The country's top watchdog for food and drug safety wants to
make it mandatory for producers to recall defective, unsafe drugs
and medical devices.
If producers do not carry out the recalls on their own, the
government will order a recall and fine the producer up to three
times the value of the products, according to a draft regulation
published on the website of the State Food and Drug Administration
(SFDA) on Thursday.
The regulation states that producers must inform the public and
retailers if it is revealed their products are unsafe.
Retailers also must stop selling the products immediately or
they will face a fine of up to 50,000 yuan ($6,600).
If producers fail to voluntarily recall their products, which
then lead to serious public harm, they will have their production
licenses revoked and be subject to criminal charges, according to
In addition, drugs and medical devices to be exported must meet
the standards of the market countries.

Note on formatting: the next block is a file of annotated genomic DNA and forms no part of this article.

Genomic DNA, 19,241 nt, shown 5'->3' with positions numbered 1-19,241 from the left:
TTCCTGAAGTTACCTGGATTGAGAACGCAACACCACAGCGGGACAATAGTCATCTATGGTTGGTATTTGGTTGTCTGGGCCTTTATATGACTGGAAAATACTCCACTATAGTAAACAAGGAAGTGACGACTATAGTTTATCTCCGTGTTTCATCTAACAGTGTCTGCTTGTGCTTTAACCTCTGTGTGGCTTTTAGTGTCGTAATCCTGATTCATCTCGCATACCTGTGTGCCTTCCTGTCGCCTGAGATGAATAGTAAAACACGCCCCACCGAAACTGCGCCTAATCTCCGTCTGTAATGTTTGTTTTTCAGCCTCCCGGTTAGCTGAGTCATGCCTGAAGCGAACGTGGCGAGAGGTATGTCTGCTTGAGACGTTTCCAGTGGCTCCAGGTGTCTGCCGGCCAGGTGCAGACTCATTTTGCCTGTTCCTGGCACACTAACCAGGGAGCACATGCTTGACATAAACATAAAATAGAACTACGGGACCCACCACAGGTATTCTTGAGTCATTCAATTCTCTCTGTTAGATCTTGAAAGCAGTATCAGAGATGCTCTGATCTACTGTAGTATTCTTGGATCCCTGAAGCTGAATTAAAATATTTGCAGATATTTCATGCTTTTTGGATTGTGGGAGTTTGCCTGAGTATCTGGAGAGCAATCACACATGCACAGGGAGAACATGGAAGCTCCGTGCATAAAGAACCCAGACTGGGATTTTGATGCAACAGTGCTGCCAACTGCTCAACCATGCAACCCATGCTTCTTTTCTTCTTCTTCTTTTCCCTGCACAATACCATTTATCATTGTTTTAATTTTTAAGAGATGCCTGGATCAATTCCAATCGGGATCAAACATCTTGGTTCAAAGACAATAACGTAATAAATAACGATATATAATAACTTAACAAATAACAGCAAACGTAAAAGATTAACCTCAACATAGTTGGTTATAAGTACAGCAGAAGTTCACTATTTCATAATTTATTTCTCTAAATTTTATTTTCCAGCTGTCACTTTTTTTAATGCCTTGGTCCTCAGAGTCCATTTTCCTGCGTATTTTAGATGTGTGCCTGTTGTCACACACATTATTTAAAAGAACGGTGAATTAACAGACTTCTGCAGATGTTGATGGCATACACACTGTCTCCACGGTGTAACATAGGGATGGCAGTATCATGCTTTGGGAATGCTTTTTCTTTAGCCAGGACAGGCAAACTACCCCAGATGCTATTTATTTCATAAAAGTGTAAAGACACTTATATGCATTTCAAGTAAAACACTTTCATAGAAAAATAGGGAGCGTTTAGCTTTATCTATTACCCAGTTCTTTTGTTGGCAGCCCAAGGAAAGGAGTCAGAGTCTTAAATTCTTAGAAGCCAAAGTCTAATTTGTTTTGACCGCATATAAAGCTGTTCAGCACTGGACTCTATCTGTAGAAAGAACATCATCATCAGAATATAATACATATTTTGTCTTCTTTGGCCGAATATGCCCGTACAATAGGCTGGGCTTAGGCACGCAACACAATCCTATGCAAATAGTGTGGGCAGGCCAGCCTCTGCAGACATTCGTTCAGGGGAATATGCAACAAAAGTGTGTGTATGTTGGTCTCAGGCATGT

A blacklist of the shoddy manufacturers will be made public.
The SFDA is calling for public comment on the draft
Yan Jiangying, SFDA's spokeswoman, said at a Thursday press
conference that the draft regulation was designed to strengthen the
State Council Special Regulations on the Safety Supervision and
Administration of Food and Other Products, issued last month.
She said the Special Regulations intensified the punishment for
illegal acts and reinforced the responsibility of supervisors.
"It (the Special Regulations) also introduces some new polices,
such as a recall system," she said.
"In response to that, we'll issue detailed regulations and
establish a management system."
Yan said China did recall unsafe drugs in the past, but it was
done "case by case" without a sound system. She also revealed that
the country would invest 8.8 billion yuan ($1.2 billion) to upgrade
the infrastructure of a number of drug and food safety testing
The General Administration of Quality Supervision, Inspection
and Quarantine earlier said it would release the country's first
regulation on unsafe food recalls by the end of the year.
These latest moves follow a spate of safety scares concerning
made-in-China products. Reports have revealed isolated cases of
contaminated food additives, unsafe toothpaste, seafood, toys and
even tires, and affected global confidence in Chinese products.
Premier Wen Jiabao said China would face the problems
squarely and make consistent efforts to improve product quality.
However, Wen also noted that China did not support media hype and
was against trade protectionism and discrimination.
(China Daily August 11, 2007)